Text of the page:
Don’t Fall in these 5 Summer Security Pitfalls.

Don’t Fall in these 5 Summer Security Pitfalls.
Charlotte Bourguignon

Summer Security Author: Charlotte Bourguignon

Summer! It is the favourite time of the year for many of us. Let’s be honest, the blue sky and a sunny holiday to count down to… You would roll out of bed in a good mood for less. Unfortunately, the summer also means a greater risk for cybercrime, and certainly towards SMEs. Research shows that phishing and malware attacks increase visibly during the summer months. Our own cybersecurity experts can also attest to this unfortunate trend. Don’t get caught in misery this summer and watch out for these 5 summer IT-security risks.

1. Rush rush rush… lots of handovers, too little time!

Before you know it, the time has come. That day you have been counting down to for so long is getting closer… while you are already daydreaming about your feet in the sand, that to-do list remains very long. There is little time left for a decent transfer and tasks are not completed with full attention. We often send our passwords via e-mail to the colleagues who stay home because that is the easiest and fastest thing to do. Very dangerous! Everyone knows that you shouldn’t share passwords via email (and no, also not via Teams or Skype), and yet we are often guilty of it. Don’t do it though, as hackers are often lurking and your password is worth its weight in gold. Once they have access to one system, it doesn’t take long before they are inside in all systems.

Also make sure you make a good handover, especially if you deal with sensitive or personal data for your job.  This way you prevent potential data breaches and mistakes while you are away, and a large load of stress upon your return.

2. Automatic or bad OOOs.

A security culprit that we may not think of so quickly are our OOOs or Out of Offices.  A poorly drafted OOO can pass on sensitive data of yourself to anyone that mails you during your absence. You often, with the best of intentions, put the duration of your absence, your holiday destination, the name and number of your acquiring colleague in your automatic message. Nothing wrong with that in itself, but keep in mind that hackers can make good use of this information. For example, they can use it for a social engineering attack such as spear phishing. This is a form of phishing where criminals target a specific individual, organisation or company. They create messages that look exactly as if they were really coming from a specific person in your organisation and then take advantage of the fact that you are not there to lure colleagues into the trap.

Furthermore, it is best to be careful with the automatic forwarding of incoming mails.  If you sometimes work with personal data, this can lead to a data breach. After all, you do not want (sensitive) personal data of customers or colleagues to fall into the wrong hands (or in front of eyes who are not allowed to see this type of information).

3. Less monitoring, more freedom.

You probably know the saying, when the cat’s away, the mice will play. Fewer people in the office also means less (social) control. We will then be more cumbersome with rules and established procedures. Often this is very innocent. Just think eating outside in the sun with colleagues where the door remains openen, allowing anyone and everyone to just come in. Nevertheless, it is important to stick to these procedures. After all, they are drawn up to safeguard the safety of the company and its employees. Nothing wrong with eating outside in the sun, just don’t forget to always close the door in that case!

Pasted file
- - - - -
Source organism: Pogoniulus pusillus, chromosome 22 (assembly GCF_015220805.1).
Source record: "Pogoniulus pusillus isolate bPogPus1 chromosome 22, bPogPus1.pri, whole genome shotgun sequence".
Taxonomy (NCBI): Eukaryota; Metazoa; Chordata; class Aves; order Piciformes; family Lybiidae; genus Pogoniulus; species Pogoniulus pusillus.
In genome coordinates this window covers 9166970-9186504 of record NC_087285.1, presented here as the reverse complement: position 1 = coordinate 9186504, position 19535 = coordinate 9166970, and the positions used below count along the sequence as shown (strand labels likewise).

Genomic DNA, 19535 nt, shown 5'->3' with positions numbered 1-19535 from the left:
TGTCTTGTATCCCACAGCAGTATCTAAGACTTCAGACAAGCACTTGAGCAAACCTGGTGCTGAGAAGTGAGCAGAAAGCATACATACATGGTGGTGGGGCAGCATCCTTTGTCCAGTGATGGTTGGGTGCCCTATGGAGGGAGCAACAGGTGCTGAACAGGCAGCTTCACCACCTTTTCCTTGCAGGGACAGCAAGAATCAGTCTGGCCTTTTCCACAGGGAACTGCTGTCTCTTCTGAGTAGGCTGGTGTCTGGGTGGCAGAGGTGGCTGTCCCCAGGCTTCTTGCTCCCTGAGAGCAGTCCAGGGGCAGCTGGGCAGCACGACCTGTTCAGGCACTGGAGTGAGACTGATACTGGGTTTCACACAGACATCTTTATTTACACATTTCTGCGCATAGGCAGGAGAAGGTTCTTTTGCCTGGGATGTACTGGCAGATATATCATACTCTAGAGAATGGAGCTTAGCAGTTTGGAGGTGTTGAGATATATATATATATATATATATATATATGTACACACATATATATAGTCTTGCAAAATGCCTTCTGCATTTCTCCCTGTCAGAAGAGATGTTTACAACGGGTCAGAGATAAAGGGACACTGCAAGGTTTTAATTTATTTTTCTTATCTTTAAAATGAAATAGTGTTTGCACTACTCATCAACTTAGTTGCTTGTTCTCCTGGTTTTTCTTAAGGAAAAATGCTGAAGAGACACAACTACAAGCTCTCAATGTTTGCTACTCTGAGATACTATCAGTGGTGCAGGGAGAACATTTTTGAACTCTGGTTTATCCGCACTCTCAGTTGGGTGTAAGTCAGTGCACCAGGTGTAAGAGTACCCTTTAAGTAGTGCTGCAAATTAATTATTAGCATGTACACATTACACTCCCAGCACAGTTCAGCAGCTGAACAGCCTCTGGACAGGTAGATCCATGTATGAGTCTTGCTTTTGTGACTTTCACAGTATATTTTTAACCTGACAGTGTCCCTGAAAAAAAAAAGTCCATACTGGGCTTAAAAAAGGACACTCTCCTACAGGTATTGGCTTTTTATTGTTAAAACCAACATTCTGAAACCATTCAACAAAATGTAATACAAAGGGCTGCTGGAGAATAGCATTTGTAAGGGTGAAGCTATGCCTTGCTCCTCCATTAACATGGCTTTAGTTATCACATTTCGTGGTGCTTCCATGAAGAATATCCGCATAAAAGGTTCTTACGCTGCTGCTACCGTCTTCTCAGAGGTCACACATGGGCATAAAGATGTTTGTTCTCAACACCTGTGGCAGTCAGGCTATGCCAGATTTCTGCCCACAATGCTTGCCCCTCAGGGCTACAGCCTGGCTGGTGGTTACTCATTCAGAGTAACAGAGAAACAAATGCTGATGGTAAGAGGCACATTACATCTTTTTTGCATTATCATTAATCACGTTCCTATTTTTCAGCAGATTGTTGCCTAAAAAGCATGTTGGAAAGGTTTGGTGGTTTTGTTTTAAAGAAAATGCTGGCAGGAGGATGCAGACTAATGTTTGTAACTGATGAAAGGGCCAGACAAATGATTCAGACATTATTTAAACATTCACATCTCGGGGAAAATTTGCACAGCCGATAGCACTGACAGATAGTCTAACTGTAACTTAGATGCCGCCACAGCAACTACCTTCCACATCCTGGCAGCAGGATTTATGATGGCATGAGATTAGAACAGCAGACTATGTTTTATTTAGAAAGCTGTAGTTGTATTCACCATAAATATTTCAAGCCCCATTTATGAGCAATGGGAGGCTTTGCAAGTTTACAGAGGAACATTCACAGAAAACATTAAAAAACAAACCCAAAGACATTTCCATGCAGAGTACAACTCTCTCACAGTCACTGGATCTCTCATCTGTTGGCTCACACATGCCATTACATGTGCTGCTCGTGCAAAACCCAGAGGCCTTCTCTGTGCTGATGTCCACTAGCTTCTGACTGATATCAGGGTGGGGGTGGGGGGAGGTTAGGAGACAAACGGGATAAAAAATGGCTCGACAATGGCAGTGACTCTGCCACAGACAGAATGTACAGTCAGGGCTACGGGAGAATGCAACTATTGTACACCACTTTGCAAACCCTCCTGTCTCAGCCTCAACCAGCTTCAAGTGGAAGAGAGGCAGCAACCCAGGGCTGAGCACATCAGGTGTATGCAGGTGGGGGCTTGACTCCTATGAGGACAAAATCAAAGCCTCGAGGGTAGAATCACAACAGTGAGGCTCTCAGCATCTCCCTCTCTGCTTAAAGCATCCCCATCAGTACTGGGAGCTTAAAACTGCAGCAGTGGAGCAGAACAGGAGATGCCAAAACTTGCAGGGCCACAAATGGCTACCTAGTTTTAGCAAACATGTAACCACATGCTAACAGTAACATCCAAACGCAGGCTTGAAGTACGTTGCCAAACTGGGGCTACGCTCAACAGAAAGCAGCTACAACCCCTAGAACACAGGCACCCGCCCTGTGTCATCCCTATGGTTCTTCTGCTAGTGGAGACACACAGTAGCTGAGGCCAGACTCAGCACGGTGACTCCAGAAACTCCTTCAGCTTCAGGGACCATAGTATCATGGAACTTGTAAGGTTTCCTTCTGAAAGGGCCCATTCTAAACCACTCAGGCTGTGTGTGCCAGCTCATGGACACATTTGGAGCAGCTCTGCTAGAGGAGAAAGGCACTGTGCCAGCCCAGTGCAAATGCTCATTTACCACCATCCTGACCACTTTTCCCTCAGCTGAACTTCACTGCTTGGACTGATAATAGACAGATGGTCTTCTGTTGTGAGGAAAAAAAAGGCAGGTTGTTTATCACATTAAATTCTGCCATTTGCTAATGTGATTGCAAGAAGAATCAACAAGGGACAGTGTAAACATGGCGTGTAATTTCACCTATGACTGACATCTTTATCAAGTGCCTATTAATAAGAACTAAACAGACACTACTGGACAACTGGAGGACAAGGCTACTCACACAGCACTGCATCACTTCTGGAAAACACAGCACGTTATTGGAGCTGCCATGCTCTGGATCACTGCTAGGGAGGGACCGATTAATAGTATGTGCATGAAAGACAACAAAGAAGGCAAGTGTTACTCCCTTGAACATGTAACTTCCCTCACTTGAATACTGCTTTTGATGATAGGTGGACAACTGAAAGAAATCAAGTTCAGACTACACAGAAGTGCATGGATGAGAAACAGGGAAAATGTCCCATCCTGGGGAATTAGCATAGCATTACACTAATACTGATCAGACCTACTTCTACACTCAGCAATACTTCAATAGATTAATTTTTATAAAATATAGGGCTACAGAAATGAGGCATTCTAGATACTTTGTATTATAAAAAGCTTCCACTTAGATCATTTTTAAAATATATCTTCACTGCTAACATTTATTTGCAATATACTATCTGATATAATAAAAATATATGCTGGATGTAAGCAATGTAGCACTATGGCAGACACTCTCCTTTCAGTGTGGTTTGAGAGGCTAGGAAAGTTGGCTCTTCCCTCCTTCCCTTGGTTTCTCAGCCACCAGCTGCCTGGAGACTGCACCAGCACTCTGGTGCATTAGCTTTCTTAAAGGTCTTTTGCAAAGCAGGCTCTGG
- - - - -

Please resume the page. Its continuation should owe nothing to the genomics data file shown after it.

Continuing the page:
4. Work travels with you.

Even when we go on holiday, we sometimes take work with us. Our (professional) laptops or smartphones go abroad with us because we secretly want to be able to check our emails. You connect your device to an unsecured network and hey, a hacker is inside your company’s online infrastructure. It happens faster than you might expect. Another risk of traveling with your business technology is of course also the increased risk of theft. Leave therefore your work laptop home for a week. Those emails can wait and your mental health will thank you later as well.

5.Use of private mail.

We all know that it is actually not allowed, but we are often guilty of forwarding professional information to our private e-mail, such as a password or a username. This way, we can easily retrieve it at home (and on holiday). Nevertheless, in doing so, you’re creating quite the risk for your organisation. For example, your personal email is beyond the control of your company’s IT department. There is no backup, no archive and there probably isn’t the same level of security measures installed. It can also pose a legal risk, since your personal mail is not stored on your employer’s servers. Even if your company has a watertight privacy policy, when you use your personal email address for professional purposes, this entire security framework falls away. Therefore, never forward things to your private email.

Privacy and cybersecurity risks will always be present. It is almost impossible to be 100% resistant to them. Still, small steps and little changes can have a huge impact. The first step often starts with awareness; make sure your employees are aware of the risks and the things that can go wrong. Many of the above mentioned mistakes happen unconsciously or without malicious intent, and can therefore easily be prevented.

 

We wish you a sunny, but above all safe summer!

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